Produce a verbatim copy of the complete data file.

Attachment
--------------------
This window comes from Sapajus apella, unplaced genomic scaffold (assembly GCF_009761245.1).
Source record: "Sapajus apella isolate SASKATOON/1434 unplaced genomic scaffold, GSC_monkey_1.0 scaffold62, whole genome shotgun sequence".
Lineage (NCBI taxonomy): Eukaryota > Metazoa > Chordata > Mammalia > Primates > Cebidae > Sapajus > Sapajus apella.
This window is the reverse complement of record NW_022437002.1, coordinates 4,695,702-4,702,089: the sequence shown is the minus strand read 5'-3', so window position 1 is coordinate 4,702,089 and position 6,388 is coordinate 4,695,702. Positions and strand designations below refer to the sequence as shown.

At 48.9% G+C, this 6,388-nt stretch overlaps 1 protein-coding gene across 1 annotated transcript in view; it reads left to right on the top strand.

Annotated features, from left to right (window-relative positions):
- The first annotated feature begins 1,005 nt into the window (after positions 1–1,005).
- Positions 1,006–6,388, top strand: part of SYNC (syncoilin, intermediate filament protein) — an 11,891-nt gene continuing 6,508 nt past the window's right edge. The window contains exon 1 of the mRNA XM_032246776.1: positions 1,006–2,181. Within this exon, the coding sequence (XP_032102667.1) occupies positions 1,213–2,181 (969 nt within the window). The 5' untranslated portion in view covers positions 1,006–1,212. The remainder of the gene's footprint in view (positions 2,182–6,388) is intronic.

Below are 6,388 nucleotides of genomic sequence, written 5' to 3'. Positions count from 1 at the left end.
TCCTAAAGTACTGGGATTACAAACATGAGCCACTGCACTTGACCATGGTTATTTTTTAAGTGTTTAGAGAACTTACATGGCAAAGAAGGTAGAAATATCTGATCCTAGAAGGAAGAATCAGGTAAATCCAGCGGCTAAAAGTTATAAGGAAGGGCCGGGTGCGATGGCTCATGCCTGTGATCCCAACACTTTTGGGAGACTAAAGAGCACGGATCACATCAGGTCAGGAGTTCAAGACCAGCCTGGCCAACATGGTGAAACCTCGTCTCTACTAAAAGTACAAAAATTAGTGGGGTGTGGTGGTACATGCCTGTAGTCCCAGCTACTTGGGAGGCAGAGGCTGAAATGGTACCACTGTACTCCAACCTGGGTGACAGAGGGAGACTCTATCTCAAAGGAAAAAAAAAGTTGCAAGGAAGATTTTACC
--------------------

This window comes from Sapajus apella, unplaced genomic scaffold (assembly GCF_009761245.1).
Source record: "Sapajus apella isolate SASKATOON/1434 unplaced genomic scaffold, GSC_monkey_1.0 scaffold62, whole genome shotgun sequence".
Lineage (NCBI taxonomy): Eukaryota > Metazoa > Chordata > Mammalia > Primates > Cebidae > Sapajus > Sapajus apella.
This window is the reverse complement of record NW_022437002.1, coordinates 4,695,702-4,702,089: the sequence shown is the minus strand read 5'-3', so window position 1 is coordinate 4,702,089 and position 6,388 is coordinate 4,695,702. Positions and strand designations below refer to the sequence as shown.

At 48.9% G+C, this 6,388-nt stretch overlaps 1 protein-coding gene across 1 annotated transcript in view; it reads left to right on the top strand.

Annotated features, from left to right (window-relative positions):
- The first annotated feature begins 1,005 nt into the window (after positions 1–1,005).
- Positions 1,006–6,388, top strand: part of SYNC (syncoilin, intermediate filament protein) — an 11,891-nt gene continuing 6,508 nt past the window's right edge. The window contains exon 1 of the mRNA XM_032246776.1: positions 1,006–2,181. Within this exon, the coding sequence (XP_032102667.1) occupies positions 1,213–2,181 (969 nt within the window). The 5' untranslated portion in view covers positions 1,006–1,212. The remainder of the gene's footprint in view (positions 2,182–6,388) is intronic.

Below are 6,388 nucleotides of genomic sequence, written 5' to 3'. Positions count from 1 at the left end.
TCCTAAAGTACTGGGATTACAAACATGAGCCACTGCACTTGACCATGGTTATTTTTTAAGTGTTTAGAGAACTTACATGGCAAAGAAGGTAGAAATATCTGATCCTAGAAGGAAGAATCAGGTAAATCCAGCGGCTAAAAGTTATAAGGAAGGGCCGGGTGCGATGGCTCATGCCTGTGATCCCAACACTTTTGGGAGACTAAAGAGCACGGATCACATCAGGTCAGGAGTTCAAGACCAGCCTGGCCAACATGGTGAAACCTCGTCTCTACTAAAAGTACAAAAATTAGTGGGGTGTGGTGGTACATGCCTGTAGTCCCAGCTACTTGGGAGGCAGAGGCTGAAATGGTACCACTGTACTCCAACCTGGGTGACAGAGGGAGACTCTATCTCAAAGGAAAAAAAAAGTTGCAAGGAAGATTTTACC